Thursday, October 9, 2008
Will U.S. automakers learn from this?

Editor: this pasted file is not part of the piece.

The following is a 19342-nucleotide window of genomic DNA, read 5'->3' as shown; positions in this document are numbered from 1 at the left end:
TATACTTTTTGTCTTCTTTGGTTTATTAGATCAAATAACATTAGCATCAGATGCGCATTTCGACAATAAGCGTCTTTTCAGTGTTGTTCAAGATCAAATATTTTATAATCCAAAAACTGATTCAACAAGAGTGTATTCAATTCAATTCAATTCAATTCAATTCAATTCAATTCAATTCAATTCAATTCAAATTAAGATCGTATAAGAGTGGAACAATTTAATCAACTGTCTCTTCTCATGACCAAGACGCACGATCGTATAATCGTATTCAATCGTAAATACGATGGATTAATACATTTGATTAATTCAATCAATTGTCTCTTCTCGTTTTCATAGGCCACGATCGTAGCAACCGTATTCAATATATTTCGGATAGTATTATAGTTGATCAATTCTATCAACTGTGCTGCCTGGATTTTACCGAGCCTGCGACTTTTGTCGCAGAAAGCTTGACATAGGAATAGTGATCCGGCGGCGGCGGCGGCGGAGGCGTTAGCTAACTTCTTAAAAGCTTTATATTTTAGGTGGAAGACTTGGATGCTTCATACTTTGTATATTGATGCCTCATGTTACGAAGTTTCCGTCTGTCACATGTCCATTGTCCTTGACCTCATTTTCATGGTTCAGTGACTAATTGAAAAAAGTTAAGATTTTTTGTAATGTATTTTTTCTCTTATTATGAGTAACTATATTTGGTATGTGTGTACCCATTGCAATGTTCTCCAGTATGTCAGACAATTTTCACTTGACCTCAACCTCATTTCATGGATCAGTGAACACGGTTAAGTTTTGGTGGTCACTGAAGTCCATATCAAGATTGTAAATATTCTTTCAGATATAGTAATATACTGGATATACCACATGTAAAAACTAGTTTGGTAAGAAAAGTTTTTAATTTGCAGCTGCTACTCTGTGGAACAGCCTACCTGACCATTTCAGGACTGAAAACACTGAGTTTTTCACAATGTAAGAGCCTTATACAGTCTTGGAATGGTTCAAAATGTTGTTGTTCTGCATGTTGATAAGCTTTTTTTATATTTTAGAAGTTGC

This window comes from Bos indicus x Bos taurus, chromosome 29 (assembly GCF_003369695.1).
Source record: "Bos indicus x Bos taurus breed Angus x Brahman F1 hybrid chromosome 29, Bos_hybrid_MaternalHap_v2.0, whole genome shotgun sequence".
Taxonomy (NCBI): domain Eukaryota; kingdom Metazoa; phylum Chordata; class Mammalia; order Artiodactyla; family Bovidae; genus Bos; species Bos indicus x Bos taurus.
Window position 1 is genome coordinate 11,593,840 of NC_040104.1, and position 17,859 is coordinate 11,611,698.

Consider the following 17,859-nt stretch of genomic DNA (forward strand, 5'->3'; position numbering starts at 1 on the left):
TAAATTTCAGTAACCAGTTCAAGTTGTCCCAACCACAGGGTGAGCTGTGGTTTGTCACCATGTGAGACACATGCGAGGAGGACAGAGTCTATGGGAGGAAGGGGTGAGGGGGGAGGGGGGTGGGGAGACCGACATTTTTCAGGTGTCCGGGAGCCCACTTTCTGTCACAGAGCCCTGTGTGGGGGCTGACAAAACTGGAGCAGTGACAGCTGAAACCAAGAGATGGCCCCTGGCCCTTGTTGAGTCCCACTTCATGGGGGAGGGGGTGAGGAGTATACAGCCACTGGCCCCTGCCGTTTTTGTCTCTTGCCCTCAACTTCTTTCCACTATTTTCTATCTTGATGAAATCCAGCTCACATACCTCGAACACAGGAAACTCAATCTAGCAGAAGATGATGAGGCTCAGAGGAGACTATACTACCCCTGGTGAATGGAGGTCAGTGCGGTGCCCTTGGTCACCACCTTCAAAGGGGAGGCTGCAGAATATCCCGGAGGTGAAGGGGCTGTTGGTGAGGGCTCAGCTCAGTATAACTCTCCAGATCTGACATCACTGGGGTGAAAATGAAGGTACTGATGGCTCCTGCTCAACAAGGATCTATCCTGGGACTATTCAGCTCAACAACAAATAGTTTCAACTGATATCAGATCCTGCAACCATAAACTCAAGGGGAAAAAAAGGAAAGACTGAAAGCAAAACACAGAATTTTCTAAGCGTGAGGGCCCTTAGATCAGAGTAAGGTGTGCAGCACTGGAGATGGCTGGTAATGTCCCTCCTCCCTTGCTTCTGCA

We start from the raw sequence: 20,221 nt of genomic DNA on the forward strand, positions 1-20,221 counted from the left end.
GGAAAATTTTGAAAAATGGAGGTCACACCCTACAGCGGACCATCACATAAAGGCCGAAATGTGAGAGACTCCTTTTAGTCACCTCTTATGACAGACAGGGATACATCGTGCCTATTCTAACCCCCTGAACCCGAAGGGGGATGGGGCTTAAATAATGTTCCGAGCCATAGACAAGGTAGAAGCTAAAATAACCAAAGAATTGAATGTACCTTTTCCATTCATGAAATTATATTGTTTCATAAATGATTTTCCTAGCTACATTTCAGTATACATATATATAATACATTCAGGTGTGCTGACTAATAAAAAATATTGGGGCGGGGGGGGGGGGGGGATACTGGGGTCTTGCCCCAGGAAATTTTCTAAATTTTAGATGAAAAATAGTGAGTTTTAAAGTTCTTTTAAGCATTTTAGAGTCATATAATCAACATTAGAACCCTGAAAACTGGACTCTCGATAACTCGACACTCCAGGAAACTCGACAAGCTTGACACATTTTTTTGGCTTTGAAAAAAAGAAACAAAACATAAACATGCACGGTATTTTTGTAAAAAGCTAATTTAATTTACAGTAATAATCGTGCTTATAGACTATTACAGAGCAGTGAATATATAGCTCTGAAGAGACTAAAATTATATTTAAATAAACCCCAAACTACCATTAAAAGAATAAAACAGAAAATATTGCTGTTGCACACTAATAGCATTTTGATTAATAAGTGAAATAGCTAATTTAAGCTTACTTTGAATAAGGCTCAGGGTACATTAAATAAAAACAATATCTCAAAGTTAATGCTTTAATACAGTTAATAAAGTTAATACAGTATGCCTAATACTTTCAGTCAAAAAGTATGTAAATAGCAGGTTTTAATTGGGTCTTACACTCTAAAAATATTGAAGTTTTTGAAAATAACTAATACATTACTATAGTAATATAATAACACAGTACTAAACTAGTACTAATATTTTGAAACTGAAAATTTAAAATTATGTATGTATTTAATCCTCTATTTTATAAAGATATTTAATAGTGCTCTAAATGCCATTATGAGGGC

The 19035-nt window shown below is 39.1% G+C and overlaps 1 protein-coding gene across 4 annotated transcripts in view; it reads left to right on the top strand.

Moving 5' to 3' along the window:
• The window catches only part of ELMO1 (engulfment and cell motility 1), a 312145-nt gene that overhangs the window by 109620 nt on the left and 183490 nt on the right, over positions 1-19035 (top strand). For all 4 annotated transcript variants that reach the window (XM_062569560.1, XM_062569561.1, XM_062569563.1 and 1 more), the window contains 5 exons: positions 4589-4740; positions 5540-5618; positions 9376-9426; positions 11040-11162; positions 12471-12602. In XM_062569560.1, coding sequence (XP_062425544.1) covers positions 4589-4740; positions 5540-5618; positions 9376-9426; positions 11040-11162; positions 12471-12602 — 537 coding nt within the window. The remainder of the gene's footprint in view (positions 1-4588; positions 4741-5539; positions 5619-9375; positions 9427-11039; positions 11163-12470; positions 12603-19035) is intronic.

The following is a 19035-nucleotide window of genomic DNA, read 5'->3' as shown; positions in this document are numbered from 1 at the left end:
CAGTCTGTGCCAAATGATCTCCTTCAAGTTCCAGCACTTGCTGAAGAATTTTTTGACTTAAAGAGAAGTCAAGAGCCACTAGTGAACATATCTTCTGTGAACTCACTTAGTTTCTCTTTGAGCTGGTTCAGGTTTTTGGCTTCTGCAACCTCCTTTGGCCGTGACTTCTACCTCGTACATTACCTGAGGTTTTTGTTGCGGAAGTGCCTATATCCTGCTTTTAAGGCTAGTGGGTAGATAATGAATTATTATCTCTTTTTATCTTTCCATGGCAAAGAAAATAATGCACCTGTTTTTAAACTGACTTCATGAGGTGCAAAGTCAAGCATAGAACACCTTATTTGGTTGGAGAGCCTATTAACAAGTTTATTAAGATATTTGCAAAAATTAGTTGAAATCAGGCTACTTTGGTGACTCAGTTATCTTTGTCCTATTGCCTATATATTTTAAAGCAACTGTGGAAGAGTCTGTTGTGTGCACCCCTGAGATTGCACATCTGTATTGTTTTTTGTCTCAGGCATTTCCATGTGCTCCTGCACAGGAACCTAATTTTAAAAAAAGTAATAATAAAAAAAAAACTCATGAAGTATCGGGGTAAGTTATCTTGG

U.S. automakers have no one but themselves to blame for the precipitous drop in the value of their stocks. General Motors shares fell as much as 33 percent to $4.65 on Thursday before rebounding slightly on the New York Stock Exchange, according to the Reuters international news service, and Ford shares closed down 21.8 percent at $2.08. Sure, the automakers will blame the results on the global downturn in the financial markets, but we know better. U.S. automakers have been losing money for years because they refuse to make high-quality fuel-efficient cars. Complaining loudly and demanding a government bailout may keep them afloat for awhile, but there will be no long-term relief until they address their fundamental disconnect with the auto-buying public. We feel for the auto industry employees who will be laid off and for the auto-related industries that will suffer as a result of these developments, but the responsibility falls on management. There hasn't been any word from Detroit on company managers forced to resign, although there should be. The auto industry should have stopped relying on tax breaks and accounting tricks years ago, but instead went for short-term gains at the expense of long-term planning. Now we're all paying for it. Instead of building quality small cars like they should have starting doing 30 years ago, U.S. automakers conceded the market to foreign automakers as if there was no consequence. General Motors, Ford and Chrysler took advantage of tax breaks afforded by overly generous government officials to build inefficient and environmentally damaging SUVs instead. Now, analysts are warning of even further declines in automobile sales, particularly if the economy contracts, Reuters said. J.D. Power predicted General Motors sales in the United States will drop by nearly 3 million vehicles next year.